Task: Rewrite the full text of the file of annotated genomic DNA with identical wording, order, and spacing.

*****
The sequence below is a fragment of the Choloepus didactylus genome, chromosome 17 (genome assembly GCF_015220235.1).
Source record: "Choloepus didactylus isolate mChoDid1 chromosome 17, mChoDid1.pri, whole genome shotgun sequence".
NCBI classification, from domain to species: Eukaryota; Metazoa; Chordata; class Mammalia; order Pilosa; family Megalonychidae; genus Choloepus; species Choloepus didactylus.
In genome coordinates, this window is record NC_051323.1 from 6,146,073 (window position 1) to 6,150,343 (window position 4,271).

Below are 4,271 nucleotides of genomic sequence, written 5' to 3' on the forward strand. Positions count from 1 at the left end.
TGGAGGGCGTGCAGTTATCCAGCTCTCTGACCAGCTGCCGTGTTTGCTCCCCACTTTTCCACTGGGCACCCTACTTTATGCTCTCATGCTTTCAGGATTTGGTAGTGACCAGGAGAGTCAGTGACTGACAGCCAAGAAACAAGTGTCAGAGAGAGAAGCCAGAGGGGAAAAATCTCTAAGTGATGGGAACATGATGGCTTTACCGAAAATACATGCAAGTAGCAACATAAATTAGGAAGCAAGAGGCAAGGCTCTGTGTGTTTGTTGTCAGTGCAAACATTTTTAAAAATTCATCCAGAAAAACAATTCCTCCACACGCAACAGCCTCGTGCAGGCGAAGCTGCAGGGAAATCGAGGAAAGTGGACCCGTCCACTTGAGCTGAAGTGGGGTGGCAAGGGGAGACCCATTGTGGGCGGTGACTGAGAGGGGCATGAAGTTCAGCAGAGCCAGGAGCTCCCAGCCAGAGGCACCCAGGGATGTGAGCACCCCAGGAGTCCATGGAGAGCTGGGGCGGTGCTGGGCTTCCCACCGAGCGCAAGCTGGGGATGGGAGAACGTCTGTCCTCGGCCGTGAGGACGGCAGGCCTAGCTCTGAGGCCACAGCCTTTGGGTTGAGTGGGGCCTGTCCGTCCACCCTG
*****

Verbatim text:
The sequence below is a fragment of the Choloepus didactylus genome, chromosome 17 (genome assembly GCF_015220235.1).
Source record: "Choloepus didactylus isolate mChoDid1 chromosome 17, mChoDid1.pri, whole genome shotgun sequence".
NCBI classification, from domain to species: Eukaryota; Metazoa; Chordata; class Mammalia; order Pilosa; family Megalonychidae; genus Choloepus; species Choloepus didactylus.
In genome coordinates, this window is record NC_051323.1 from 6,146,073 (window position 1) to 6,150,343 (window position 4,271).

Below are 4,271 nucleotides of genomic sequence, written 5' to 3' on the forward strand. Positions count from 1 at the left end.
TGGAGGGCGTGCAGTTATCCAGCTCTCTGACCAGCTGCCGTGTTTGCTCCCCACTTTTCCACTGGGCACCCTACTTTATGCTCTCATGCTTTCAGGATTTGGTAGTGACCAGGAGAGTCAGTGACTGACAGCCAAGAAACAAGTGTCAGAGAGAGAAGCCAGAGGGGAAAAATCTCTAAGTGATGGGAACATGATGGCTTTACCGAAAATACATGCAAGTAGCAACATAAATTAGGAAGCAAGAGGCAAGGCTCTGTGTGTTTGTTGTCAGTGCAAACATTTTTAAAAATTCATCCAGAAAAACAATTCCTCCACACGCAACAGCCTCGTGCAGGCGAAGCTGCAGGGAAATCGAGGAAAGTGGACCCGTCCACTTGAGCTGAAGTGGGGTGGCAAGGGGAGACCCATTGTGGGCGGTGACTGAGAGGGGCATGAAGTTCAGCAGAGCCAGGAGCTCCCAGCCAGAGGCACCCAGGGATGTGAGCACCCCAGGAGTCCATGGAGAGCTGGGGCGGTGCTGGGCTTCCCACCGAGCGCAAGCTGGGGATGGGAGAACGTCTGTCCTCGGCCGTGAGGACGGCAGGCCTAGCTCTGAGGCCACAGCCTTTGGGTTGAGTGGGGCCTGTCCGTCCACCCTG